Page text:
Sheryl Sandberg, Chief Operating Officer (COO) of Facebook, is one of the most powerful women in business.
Sandberg’s 2013 best selling book Lean In tells women not to be afraid to embrace their career aspirations just like she did.
A large part of Sandberg’s success is attributable to the online advertising model she helped develop for Google that she brought to Facebook when she joined in 2008 as COO. Facebook and Google have seen their advertising revenue balloon since 2004. Sandberg deserves the lion’s share of the credit for that. However, credit cuts many ways.
With great credit comes great responsibility
Sheryl Sandberg’s advertising model propelled her to global stardom. However, when the Cambridge Analytica data breach scandal was revealed in early 2018, that made her more famous, and just might start a chain of events that could lead to her eventual downfall.
The mishandling of Facebook’s reaction to the crisis happened under her watch as COO. Again, for this she deserves credit. Because she deserves credit, she likewise deserves to lose her job.
Facebook’s shareholders have lost over $200 Billion in value since July 2018 and user growth has stalled as people become more aware of how Sandberg’s advertising model exploits them. Sheryl Sandberg is not alone in bearing responsibility for Facebook’s woes (the company has a growing morale problem) but she must go for building the tools.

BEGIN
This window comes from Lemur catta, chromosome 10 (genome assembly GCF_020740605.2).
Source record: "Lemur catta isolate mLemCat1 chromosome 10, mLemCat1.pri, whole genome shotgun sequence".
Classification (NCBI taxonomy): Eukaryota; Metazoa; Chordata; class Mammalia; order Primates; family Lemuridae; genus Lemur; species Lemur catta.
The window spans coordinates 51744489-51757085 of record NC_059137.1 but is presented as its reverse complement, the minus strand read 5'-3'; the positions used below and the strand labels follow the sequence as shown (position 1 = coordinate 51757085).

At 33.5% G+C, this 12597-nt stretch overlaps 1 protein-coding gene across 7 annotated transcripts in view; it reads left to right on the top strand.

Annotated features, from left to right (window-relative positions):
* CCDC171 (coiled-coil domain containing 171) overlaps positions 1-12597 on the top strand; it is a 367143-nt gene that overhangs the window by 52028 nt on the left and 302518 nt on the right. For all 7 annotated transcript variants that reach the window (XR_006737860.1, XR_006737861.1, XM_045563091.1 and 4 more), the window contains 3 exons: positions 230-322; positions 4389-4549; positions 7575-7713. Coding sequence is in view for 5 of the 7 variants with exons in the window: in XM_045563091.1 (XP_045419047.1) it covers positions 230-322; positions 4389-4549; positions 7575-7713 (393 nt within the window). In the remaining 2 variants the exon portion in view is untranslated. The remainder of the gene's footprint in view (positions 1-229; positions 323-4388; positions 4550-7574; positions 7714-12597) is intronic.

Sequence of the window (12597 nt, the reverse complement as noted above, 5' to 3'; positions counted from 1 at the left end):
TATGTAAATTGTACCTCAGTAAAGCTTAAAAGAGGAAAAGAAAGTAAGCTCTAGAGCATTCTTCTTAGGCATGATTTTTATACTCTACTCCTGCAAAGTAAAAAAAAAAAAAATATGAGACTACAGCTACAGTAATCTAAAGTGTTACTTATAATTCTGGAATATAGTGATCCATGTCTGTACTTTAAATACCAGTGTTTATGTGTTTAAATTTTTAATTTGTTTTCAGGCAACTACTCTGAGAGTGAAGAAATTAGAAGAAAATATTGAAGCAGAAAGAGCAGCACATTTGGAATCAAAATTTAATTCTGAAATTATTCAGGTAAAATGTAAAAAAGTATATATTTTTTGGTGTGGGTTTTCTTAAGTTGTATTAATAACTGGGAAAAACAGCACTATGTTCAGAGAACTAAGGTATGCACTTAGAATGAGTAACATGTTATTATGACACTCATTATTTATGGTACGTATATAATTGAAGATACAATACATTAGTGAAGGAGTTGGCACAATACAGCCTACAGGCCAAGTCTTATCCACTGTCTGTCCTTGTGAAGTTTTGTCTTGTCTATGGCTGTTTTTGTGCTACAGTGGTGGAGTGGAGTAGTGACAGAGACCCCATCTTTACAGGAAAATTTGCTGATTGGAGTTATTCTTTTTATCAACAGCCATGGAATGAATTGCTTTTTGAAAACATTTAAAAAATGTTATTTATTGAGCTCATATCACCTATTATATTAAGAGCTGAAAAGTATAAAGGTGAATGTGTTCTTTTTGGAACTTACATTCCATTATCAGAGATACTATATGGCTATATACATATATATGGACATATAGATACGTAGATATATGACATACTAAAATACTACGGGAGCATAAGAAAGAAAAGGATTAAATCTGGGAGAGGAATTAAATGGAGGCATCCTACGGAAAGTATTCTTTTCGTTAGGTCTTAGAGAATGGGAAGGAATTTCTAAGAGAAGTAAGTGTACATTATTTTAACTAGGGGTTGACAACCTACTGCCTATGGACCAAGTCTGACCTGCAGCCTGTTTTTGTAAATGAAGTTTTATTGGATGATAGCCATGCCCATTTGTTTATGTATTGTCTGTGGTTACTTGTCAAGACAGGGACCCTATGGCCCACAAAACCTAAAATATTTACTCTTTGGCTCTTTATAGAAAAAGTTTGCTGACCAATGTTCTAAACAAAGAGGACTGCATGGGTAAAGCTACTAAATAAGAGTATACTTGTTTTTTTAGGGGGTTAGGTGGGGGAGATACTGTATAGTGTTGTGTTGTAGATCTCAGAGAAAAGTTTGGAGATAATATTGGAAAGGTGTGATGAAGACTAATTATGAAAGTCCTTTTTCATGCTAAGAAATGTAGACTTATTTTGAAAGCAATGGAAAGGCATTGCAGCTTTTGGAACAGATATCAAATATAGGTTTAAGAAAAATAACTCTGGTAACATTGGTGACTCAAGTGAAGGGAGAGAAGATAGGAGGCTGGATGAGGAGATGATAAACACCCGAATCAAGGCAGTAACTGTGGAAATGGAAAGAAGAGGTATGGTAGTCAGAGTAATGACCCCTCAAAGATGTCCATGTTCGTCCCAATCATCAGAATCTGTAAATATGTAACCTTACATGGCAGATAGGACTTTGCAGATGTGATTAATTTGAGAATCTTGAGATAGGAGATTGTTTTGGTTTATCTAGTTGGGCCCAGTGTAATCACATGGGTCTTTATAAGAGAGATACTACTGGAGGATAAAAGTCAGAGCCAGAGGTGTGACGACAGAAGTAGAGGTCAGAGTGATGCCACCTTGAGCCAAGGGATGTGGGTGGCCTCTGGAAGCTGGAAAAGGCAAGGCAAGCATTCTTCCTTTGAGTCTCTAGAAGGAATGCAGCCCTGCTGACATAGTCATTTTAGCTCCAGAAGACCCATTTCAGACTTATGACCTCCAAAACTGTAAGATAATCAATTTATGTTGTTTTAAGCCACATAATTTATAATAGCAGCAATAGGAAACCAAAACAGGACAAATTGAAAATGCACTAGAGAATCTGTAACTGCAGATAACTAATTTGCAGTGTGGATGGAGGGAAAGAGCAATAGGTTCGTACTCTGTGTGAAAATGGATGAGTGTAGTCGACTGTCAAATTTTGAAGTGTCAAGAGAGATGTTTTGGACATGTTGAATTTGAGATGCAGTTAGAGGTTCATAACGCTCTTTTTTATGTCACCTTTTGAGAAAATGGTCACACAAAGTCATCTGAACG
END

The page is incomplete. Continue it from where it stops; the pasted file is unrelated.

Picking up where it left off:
However, CEO Mark Zuckerberg must also go for using Sandberg’s advertising tools to exploit Facebook’s users and business partners for profit.
It’s not all about money is it?
Don’t get me wrong, as a sales guy, I am all for a healthy pursuit of profit but does it have to be so relentless? As a public company, Facebook is beholden to public markets and the central measurement of success there is shareholder value.
Facebook’s shareholders have benefited greatly from the revenues generated by Sandberg’s online advertising model over the years, so they should not be surprised to suffer losses when Facebook was exposed for exploiting Facebook’s users to generate those revenues — and then used dark PR tactics to “deny and deflect” criticism.
However, shareholders should also be able to rely on Facebook management to deliver shareholder value through more creative and efficient service delivery, not through exploitation. Shareholders do not make the operating decisions for Facebook, management does. When shareholders no longer trust management it is time for them to go.
Sheryl Sandberg and Mark Zuckerberg could have changed after it was first discovered, many years ago, that they were exploiting users without their knowledge. They did not change, but decided to go full speed ahead with their management status quo. Facebook’s shareholders are now suffering huge losses as a result — losses that are reasonable but not expected.
For relentlessly pursuing profit through exploitation at the expense of ethics, good judgement and sustainable business practices, Sandberg and Zuckerberg must go.